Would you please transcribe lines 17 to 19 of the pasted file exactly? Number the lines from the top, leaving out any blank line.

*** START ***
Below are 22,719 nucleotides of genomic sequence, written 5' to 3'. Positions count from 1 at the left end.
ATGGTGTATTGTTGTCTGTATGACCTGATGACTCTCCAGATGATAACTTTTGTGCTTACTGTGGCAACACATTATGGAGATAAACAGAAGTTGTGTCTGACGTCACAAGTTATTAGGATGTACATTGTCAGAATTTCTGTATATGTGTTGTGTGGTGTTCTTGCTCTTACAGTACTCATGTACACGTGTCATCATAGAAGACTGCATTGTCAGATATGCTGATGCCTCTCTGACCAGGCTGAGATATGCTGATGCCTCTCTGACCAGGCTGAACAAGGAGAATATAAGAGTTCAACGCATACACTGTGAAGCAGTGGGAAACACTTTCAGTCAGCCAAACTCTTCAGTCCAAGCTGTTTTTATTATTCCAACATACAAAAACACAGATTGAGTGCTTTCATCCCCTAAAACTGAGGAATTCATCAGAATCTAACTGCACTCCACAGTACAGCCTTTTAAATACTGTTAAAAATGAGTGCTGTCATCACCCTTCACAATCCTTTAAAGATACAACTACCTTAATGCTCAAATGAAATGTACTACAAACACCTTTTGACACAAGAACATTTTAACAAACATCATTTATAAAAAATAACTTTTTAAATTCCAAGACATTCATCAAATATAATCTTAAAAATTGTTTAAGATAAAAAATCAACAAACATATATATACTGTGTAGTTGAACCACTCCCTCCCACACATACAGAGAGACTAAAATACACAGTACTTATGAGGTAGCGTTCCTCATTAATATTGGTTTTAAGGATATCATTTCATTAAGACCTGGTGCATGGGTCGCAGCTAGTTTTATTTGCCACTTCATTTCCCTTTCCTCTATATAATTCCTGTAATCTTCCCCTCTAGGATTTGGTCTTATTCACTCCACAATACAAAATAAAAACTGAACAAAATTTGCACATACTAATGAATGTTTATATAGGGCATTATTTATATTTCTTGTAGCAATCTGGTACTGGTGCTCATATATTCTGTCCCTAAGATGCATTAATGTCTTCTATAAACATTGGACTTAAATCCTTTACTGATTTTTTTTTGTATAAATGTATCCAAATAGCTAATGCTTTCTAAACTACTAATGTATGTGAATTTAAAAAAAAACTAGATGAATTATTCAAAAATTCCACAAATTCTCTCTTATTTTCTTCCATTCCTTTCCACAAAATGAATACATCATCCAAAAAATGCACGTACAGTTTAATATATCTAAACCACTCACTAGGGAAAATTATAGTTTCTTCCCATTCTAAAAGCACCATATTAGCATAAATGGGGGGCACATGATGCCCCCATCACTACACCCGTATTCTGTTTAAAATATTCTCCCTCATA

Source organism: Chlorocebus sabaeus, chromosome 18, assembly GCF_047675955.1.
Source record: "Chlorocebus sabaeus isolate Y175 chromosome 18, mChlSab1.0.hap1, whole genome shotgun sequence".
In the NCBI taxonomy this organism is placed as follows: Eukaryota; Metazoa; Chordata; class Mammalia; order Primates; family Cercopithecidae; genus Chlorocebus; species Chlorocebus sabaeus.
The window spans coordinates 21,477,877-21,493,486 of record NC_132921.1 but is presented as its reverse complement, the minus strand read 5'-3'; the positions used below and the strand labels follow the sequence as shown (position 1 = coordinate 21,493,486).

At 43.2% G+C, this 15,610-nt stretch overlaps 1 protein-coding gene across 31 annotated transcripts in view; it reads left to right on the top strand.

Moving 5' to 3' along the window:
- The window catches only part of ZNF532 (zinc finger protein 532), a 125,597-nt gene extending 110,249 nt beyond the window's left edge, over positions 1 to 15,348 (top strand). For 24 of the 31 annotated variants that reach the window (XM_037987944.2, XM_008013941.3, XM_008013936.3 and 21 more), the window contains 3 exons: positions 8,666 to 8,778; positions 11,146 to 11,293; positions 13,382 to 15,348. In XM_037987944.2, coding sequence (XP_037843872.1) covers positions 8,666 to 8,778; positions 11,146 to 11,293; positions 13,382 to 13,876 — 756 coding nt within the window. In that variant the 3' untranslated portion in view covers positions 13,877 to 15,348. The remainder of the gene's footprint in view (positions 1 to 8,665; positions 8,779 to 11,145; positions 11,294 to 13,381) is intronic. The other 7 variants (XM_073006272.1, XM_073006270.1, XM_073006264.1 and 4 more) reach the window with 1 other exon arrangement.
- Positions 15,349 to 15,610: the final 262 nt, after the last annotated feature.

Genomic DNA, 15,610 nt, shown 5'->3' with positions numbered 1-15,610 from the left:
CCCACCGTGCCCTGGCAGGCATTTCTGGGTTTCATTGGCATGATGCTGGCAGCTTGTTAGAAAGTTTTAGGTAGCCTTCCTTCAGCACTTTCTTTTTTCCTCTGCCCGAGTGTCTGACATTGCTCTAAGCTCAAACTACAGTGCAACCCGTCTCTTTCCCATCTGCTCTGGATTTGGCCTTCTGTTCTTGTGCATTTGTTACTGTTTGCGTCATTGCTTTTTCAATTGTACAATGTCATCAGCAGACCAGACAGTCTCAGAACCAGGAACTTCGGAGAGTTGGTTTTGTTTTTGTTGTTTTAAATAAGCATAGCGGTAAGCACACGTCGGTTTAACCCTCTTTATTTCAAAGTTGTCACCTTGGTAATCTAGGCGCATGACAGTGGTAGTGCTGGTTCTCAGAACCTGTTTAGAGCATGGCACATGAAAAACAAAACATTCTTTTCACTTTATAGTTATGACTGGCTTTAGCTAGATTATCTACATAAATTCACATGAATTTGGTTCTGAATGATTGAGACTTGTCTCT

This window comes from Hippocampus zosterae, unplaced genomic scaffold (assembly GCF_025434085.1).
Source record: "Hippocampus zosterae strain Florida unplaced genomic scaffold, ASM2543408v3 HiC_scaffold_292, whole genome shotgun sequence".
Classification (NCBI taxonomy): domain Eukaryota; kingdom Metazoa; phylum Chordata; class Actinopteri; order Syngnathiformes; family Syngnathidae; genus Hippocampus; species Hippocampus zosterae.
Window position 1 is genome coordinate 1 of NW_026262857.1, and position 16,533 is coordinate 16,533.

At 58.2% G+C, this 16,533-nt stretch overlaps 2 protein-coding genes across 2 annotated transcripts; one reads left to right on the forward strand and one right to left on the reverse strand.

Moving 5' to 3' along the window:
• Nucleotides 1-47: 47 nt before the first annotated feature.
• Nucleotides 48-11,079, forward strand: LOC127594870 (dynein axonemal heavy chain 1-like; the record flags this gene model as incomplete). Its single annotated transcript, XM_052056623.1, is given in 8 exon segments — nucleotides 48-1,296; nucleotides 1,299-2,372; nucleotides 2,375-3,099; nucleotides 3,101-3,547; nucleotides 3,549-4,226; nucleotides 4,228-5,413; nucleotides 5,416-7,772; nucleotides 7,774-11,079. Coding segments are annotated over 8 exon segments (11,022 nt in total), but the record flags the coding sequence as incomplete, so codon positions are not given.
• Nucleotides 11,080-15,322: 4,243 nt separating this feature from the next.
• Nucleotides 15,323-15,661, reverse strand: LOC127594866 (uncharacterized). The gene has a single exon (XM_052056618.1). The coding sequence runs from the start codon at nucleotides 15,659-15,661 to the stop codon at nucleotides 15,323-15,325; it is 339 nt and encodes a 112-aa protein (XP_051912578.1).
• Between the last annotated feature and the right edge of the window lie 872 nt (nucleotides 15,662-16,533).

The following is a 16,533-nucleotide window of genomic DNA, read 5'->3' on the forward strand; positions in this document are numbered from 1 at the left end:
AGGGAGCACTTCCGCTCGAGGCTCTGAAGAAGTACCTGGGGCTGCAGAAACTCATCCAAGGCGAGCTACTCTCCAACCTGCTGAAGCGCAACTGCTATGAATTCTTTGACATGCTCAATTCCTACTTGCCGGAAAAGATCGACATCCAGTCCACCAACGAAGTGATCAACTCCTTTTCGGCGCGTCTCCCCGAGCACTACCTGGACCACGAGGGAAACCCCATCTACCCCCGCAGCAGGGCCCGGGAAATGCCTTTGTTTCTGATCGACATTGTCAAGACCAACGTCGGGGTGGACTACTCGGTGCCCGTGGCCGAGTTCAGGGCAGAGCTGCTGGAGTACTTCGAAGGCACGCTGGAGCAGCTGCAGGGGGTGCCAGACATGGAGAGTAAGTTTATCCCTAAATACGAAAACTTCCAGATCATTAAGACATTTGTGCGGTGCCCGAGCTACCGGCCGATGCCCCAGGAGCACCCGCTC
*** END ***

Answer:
At 58.2% G+C, this 16,533-nt stretch overlaps 2 protein-coding genes across 2 annotated transcripts; one reads left to right on the forward strand and one right to left on the reverse strand.

Moving 5' to 3' along the window:
• Nucleotides 1-47: 47 nt before the first annotated feature.